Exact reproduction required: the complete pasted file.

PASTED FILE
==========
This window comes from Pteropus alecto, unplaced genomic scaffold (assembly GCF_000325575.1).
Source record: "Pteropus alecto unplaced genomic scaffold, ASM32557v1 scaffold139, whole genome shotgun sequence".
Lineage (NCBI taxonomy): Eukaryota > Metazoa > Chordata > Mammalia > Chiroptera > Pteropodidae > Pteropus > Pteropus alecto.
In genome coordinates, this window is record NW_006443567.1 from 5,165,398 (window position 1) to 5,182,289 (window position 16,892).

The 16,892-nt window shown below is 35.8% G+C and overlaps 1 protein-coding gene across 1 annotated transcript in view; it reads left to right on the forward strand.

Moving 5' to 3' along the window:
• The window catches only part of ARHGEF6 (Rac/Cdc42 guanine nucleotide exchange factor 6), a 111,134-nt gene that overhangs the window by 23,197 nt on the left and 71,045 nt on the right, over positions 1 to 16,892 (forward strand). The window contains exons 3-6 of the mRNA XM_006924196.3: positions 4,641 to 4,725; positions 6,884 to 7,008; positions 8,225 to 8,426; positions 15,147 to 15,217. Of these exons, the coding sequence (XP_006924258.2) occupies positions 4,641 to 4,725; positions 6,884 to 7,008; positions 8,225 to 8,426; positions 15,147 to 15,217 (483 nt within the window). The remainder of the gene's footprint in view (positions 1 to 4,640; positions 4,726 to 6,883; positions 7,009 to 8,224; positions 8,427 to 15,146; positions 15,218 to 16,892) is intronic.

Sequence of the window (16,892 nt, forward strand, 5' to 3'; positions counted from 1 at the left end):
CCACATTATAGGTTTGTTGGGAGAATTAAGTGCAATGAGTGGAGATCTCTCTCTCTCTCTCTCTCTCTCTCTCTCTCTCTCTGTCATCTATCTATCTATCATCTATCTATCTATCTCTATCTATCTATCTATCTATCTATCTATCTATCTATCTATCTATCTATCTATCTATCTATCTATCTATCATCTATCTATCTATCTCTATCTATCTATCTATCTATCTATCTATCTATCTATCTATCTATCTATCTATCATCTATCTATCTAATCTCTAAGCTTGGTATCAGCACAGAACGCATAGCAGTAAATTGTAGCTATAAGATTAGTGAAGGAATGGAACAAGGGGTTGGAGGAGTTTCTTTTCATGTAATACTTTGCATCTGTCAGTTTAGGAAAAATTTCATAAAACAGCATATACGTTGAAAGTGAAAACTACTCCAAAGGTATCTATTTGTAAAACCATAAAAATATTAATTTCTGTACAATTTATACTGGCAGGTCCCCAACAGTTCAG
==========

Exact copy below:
This window comes from Pteropus alecto, unplaced genomic scaffold (assembly GCF_000325575.1).
Source record: "Pteropus alecto unplaced genomic scaffold, ASM32557v1 scaffold139, whole genome shotgun sequence".
Lineage (NCBI taxonomy): Eukaryota > Metazoa > Chordata > Mammalia > Chiroptera > Pteropodidae > Pteropus > Pteropus alecto.
In genome coordinates, this window is record NW_006443567.1 from 5,165,398 (window position 1) to 5,182,289 (window position 16,892).

The 16,892-nt window shown below is 35.8% G+C and overlaps 1 protein-coding gene across 1 annotated transcript in view; it reads left to right on the forward strand.

Moving 5' to 3' along the window:
• The window catches only part of ARHGEF6 (Rac/Cdc42 guanine nucleotide exchange factor 6), a 111,134-nt gene that overhangs the window by 23,197 nt on the left and 71,045 nt on the right, over positions 1 to 16,892 (forward strand). The window contains exons 3-6 of the mRNA XM_006924196.3: positions 4,641 to 4,725; positions 6,884 to 7,008; positions 8,225 to 8,426; positions 15,147 to 15,217. Of these exons, the coding sequence (XP_006924258.2) occupies positions 4,641 to 4,725; positions 6,884 to 7,008; positions 8,225 to 8,426; positions 15,147 to 15,217 (483 nt within the window). The remainder of the gene's footprint in view (positions 1 to 4,640; positions 4,726 to 6,883; positions 7,009 to 8,224; positions 8,427 to 15,146; positions 15,218 to 16,892) is intronic.

Sequence of the window (16,892 nt, forward strand, 5' to 3'; positions counted from 1 at the left end):
CCACATTATAGGTTTGTTGGGAGAATTAAGTGCAATGAGTGGAGATCTCTCTCTCTCTCTCTCTCTCTCTCTCTCTCTCTCTGTCATCTATCTATCTATCATCTATCTATCTATCTCTATCTATCTATCTATCTATCTATCTATCTATCTATCTATCTATCTATCTATCTATCTATCTATCTATCATCTATCTATCTATCTCTATCTATCTATCTATCTATCTATCTATCTATCTATCTATCTATCTATCTATCATCTATCTATCTAATCTCTAAGCTTGGTATCAGCACAGAACGCATAGCAGTAAATTGTAGCTATAAGATTAGTGAAGGAATGGAACAAGGGGTTGGAGGAGTTTCTTTTCATGTAATACTTTGCATCTGTCAGTTTAGGAAAAATTTCATAAAACAGCATATACGTTGAAAGTGAAAACTACTCCAAAGGTATCTATTTGTAAAACCATAAAAATATTAATTTCTGTACAATTTATACTGGCAGGTCCCCAACAGTTCAG